In his essay on Walking Stewart, De Quincey records a conversation he had had with both Wordsworth and Coleridge.  The talking had moved into the subject of 'madmen,' which in those days was a category somewhere between 'eccentric' and 'the lunatic asylum.'   The two poets were fairly certain that 'madmen' where dull to be around, there was the ranting, the rudeness, the unwarranted assertions and other flaws that  'madmen' appeared to have such little control over.  De Quincey disagreed, he claimed that it depended upon the source of the 'madness.'  For example, an ailment of the "stomach and its attachments" could indeed lead to distracted thought, incoherence and tediousness, because such an ailment attacked the "principle of a pleasurable life."  But, a person whose 'madness' was unallied to such an ailment,  who was merely full tilt in the process of his thoughts, however incoherent that person might be, was often a great deal of fun to be around.   De Quincey rather enjoyed spending time with Walking Stewart, found his antics amusing. Wordsworth did not, and I'd say that Walking Stewart's 'madness' prompted Wordsworth toward a sort of envy, which is an idea worth exploring if I am indeed to prepare for Winter Solstice through an understanding of what it was Walking Stewart meant by "Men of Nature."  And also worth mentioning that De Quincey was a Tory, he championed aristocratic privilege and he wouldn't have set foot in Revolutionary France.  He thought The Peterloo Massacre of August 1819 a victory for good sense that set an example to others, rather than the charge of sixty blundering cavalrymen into a gathering of around seventy thousand mostly hungry people who were demanding the right to vote.  An event  which some have called the origin of the British Labour Movement, and out of which came the funds to produce the first Guardian Newspaper. And if De Quincey were alive today, he'd be recognizable as a presence on one or other of the television programs that seek to indoctrinate through news as a sporting event.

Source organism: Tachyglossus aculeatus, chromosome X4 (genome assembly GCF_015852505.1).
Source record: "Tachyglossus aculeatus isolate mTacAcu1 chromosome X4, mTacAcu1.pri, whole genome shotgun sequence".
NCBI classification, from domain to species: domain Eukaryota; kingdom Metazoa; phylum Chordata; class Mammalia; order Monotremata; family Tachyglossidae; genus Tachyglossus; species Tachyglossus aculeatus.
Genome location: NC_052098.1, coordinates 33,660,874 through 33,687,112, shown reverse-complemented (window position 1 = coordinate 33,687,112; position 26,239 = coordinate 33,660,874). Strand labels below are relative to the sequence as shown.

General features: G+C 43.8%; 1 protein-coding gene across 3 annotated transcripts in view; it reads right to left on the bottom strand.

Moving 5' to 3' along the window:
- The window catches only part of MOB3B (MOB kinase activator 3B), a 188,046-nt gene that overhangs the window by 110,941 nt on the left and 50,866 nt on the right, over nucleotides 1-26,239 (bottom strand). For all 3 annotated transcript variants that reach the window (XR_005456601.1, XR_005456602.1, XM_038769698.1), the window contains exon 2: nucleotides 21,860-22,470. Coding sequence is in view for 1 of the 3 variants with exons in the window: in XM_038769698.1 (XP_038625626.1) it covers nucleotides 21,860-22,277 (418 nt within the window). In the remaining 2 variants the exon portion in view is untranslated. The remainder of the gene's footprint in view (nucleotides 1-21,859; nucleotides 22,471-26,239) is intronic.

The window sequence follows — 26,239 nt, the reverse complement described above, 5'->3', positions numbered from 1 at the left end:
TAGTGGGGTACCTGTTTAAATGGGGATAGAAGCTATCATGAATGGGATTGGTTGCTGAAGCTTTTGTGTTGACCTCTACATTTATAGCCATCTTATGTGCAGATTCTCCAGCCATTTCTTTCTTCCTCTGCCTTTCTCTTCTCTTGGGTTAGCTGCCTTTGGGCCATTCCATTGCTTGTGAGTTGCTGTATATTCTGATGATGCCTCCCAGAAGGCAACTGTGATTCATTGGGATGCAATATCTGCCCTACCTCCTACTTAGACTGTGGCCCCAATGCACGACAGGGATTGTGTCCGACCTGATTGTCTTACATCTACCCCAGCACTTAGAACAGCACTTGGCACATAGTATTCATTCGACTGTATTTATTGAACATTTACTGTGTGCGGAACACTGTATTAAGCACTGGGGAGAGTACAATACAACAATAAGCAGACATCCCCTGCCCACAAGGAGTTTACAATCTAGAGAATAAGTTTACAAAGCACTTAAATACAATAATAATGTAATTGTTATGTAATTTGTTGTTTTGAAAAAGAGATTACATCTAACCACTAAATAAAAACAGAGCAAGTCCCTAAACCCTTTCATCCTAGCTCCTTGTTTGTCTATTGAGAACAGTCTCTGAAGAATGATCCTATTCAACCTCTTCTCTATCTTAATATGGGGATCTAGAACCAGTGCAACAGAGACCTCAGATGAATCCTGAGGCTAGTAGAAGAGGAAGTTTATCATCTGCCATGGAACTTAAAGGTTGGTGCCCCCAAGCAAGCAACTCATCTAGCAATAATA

Sunday, October 7, 2012